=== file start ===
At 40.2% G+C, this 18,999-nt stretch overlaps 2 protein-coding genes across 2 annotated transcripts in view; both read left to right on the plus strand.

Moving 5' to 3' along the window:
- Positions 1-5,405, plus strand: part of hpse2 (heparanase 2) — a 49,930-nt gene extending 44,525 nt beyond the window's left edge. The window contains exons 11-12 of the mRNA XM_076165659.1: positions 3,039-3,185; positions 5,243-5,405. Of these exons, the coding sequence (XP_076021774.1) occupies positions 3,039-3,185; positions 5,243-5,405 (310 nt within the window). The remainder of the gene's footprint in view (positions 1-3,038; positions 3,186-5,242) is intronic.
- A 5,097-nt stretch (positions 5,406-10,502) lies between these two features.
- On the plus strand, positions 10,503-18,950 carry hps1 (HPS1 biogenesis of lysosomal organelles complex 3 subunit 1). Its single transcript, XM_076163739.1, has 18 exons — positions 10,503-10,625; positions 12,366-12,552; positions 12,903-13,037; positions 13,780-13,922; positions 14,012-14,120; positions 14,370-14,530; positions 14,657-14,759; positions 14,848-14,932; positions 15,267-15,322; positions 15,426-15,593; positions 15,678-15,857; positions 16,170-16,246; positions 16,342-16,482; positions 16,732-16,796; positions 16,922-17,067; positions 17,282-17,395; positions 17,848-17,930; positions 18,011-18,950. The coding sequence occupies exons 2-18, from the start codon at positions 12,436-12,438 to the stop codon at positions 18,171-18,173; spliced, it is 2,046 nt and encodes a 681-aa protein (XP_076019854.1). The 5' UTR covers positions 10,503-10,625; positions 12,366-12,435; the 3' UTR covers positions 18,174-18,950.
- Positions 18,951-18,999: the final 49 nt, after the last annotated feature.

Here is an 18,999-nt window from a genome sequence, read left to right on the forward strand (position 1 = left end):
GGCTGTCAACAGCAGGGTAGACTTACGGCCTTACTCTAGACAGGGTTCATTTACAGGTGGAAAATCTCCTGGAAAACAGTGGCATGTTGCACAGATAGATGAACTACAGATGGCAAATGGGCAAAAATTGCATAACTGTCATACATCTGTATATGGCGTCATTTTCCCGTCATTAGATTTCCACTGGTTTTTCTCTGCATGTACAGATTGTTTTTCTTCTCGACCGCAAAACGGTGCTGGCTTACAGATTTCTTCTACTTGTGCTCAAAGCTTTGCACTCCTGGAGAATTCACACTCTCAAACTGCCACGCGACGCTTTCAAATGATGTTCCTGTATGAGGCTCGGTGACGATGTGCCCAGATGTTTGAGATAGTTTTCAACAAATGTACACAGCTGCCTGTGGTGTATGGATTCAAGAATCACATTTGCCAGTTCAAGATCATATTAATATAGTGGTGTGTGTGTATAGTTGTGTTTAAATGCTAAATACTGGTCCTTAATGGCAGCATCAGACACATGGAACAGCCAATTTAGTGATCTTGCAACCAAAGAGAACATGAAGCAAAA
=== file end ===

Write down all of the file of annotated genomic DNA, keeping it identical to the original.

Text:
At 40.2% G+C, this 18,999-nt stretch overlaps 2 protein-coding genes across 2 annotated transcripts in view; both read left to right on the plus strand.

Moving 5' to 3' along the window:
- Positions 1-5,405, plus strand: part of hpse2 (heparanase 2) — a 49,930-nt gene extending 44,525 nt beyond the window's left edge. The window contains exons 11-12 of the mRNA XM_076165659.1: positions 3,039-3,185; positions 5,243-5,405. Of these exons, the coding sequence (XP_076021774.1) occupies positions 3,039-3,185; positions 5,243-5,405 (310 nt within the window). The remainder of the gene's footprint in view (positions 1-3,038; positions 3,186-5,242) is intronic.
- A 5,097-nt stretch (positions 5,406-10,502) lies between these two features.
- On the plus strand, positions 10,503-18,950 carry hps1 (HPS1 biogenesis of lysosomal organelles complex 3 subunit 1). Its single transcript, XM_076163739.1, has 18 exons — positions 10,503-10,625; positions 12,366-12,552; positions 12,903-13,037; positions 13,780-13,922; positions 14,012-14,120; positions 14,370-14,530; positions 14,657-14,759; positions 14,848-14,932; positions 15,267-15,322; positions 15,426-15,593; positions 15,678-15,857; positions 16,170-16,246; positions 16,342-16,482; positions 16,732-16,796; positions 16,922-17,067; positions 17,282-17,395; positions 17,848-17,930; positions 18,011-18,950. The coding sequence occupies exons 2-18, from the start codon at positions 12,436-12,438 to the stop codon at positions 18,171-18,173; spliced, it is 2,046 nt and encodes a 681-aa protein (XP_076019854.1). The 5' UTR covers positions 10,503-10,625; positions 12,366-12,435; the 3' UTR covers positions 18,174-18,950.
- Positions 18,951-18,999: the final 49 nt, after the last annotated feature.

Here is an 18,999-nt window from a genome sequence, read left to right on the forward strand (position 1 = left end):
GGCTGTCAACAGCAGGGTAGACTTACGGCCTTACTCTAGACAGGGTTCATTTACAGGTGGAAAATCTCCTGGAAAACAGTGGCATGTTGCACAGATAGATGAACTACAGATGGCAAATGGGCAAAAATTGCATAACTGTCATACATCTGTATATGGCGTCATTTTCCCGTCATTAGATTTCCACTGGTTTTTCTCTGCATGTACAGATTGTTTTTCTTCTCGACCGCAAAACGGTGCTGGCTTACAGATTTCTTCTACTTGTGCTCAAAGCTTTGCACTCCTGGAGAATTCACACTCTCAAACTGCCACGCGACGCTTTCAAATGATGTTCCTGTATGAGGCTCGGTGACGATGTGCCCAGATGTTTGAGATAGTTTTCAACAAATGTACACAGCTGCCTGTGGTGTATGGATTCAAGAATCACATTTGCCAGTTCAAGATCATATTAATATAGTGGTGTGTGTGTATAGTTGTGTTTAAATGCTAAATACTGGTCCTTAATGGCAGCATCAGACACATGGAACAGCCAATTTAGTGATCTTGCAACCAAAGAGAACATGAAGCAAAA